“Are you alright?”

“I’m fine,” she said, “nothing broken.”

He breathed a sigh of relief and offered her a hand to help her to her feet.

“Sorry, I wasn’t looking. I was trying to get up The Bloody Hill,” he said, frowning nervously.

“That’s okay. I shouldn’t have backed out into the road, but I was trying to get a better look.”

“What at?”

She gestured towards the white stone and Oscar saw that the stone formed part of the base of what looked like a Roman temple. There were columns in white marble and capping stones, with broken friezes. It looked like it had been run down. Here and there figures in white dust suits were working away with chisel, chipping at the stone, reshaping it. This was the source of the clinking noise.

“What is it?”

“It’s an old temple,” she said, “it’s been here for many years, but it needs some restoration. I’m just trying to decide what it should look like.”

“Won’t you restore to how it looked before it fell down?” he asked, frowning a little as he tried to take in the size of it. It would be huge when it was complete.

“I could,” she said, nodding, “but it fell down for a reason. It needs to be something that can be used for years to come, something that people will care for. For that, it needs to be functional as well as beautiful.”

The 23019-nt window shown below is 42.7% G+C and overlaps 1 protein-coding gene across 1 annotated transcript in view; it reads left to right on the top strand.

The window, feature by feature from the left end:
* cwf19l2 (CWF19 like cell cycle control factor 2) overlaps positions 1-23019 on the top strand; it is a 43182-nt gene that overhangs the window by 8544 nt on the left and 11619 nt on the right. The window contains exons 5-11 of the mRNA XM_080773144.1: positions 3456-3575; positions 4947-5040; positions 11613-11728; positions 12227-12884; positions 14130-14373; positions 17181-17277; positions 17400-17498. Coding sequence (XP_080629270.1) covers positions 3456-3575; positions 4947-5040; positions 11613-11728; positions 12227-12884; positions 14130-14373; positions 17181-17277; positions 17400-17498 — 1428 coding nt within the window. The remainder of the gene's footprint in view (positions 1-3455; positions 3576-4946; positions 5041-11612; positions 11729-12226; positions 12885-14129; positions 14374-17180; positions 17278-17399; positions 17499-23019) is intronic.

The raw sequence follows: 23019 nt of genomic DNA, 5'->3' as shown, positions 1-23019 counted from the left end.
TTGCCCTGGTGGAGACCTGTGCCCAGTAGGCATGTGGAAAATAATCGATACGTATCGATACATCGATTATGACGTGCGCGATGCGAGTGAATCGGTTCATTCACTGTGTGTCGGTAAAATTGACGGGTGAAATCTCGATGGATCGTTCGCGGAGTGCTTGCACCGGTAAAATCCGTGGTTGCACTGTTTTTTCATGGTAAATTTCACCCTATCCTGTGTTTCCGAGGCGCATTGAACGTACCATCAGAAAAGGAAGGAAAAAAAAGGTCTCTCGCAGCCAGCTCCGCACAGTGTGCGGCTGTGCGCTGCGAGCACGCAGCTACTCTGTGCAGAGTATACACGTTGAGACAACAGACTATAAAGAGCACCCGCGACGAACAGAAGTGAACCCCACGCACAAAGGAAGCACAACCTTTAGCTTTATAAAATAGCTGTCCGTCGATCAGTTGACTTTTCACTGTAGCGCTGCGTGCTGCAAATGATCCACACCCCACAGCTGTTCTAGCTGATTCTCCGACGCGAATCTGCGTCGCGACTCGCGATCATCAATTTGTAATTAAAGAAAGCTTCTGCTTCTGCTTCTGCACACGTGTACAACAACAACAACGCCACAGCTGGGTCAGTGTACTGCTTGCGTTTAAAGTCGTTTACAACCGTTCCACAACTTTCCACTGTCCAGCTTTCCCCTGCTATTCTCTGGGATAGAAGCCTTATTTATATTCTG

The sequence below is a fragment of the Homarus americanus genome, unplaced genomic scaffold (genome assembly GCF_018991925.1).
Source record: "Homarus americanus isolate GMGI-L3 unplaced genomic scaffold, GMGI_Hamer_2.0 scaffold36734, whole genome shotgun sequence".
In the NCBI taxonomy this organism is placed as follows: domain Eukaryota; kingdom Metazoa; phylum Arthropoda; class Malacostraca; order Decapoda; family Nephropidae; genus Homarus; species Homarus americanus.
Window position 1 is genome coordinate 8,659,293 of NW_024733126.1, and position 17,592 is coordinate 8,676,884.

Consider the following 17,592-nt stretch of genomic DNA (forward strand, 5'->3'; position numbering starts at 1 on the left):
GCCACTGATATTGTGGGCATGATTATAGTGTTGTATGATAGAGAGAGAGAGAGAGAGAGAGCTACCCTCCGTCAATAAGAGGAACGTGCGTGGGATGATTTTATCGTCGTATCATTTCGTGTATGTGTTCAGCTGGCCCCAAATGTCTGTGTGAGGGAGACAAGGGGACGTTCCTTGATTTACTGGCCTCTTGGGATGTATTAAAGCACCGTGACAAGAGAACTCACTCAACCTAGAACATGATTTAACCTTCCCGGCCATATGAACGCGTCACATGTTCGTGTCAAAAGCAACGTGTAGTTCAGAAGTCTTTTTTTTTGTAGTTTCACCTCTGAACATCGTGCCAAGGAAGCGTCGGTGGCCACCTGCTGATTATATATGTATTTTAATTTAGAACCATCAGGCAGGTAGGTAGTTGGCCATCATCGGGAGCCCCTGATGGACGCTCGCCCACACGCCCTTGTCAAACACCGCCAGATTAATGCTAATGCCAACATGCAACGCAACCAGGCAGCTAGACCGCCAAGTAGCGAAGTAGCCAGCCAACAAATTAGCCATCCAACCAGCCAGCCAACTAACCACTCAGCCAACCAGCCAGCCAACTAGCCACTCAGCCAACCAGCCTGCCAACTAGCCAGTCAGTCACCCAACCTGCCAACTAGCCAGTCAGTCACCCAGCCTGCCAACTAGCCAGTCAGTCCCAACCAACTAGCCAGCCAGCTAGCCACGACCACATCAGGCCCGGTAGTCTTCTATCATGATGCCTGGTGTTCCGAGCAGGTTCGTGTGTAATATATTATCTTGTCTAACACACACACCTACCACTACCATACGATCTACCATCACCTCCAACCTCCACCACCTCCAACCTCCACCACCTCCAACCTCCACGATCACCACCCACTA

“It’s certainly beautiful.”

“Yes. I’m very glad to have found it,” she said, a wide smile appearing on her face.

She stood still for a moment, just looking towards it and smiling. He wondered if she was imaging what it would look like when it was finished, and longed to see inside her mind to the plans she had for it. He made a mental note to come back soon and see what changes she had made. Just as he did so, she seemed to come back to the present. She turned to him and smiled.

“Well, I ought to be getting back to work,” she said, “good luck with the rest of the hill.”

“Thanks,” he said, “I’ll come back and see how you’re getting on tomorrow.”

“I best get working then,” she said with a laugh.

Oscar took his bike and wheeled it away from the temple, looking back over his shoulder at the beautiful building, with the people working to restore it. She stood there in the middle of them, giving instructions. Getting into the saddle, he turned it onto the road and pushed himself forward looking now and then over his shoulder, back towards the temple. Shortly he realised that he was no longer fighting the road and that it had levelled. He had reached the plateau. From here he could see all of the town and the countryside, but it was the temple that he looked towards, the top of it just appearing above the crest of the ridge.

I’ll be back tomorrow.

He spurred himself forwards and saw the long road stretching down on the other side of The Hill. He changed up the gears and pedalled to the edge, before standing up on the pedals and allowing himself to freewheel. The wind whipped at his face, the rolling hills and meadows became a green blur, and he shouted with joy as he sped away from The Hill’s summit.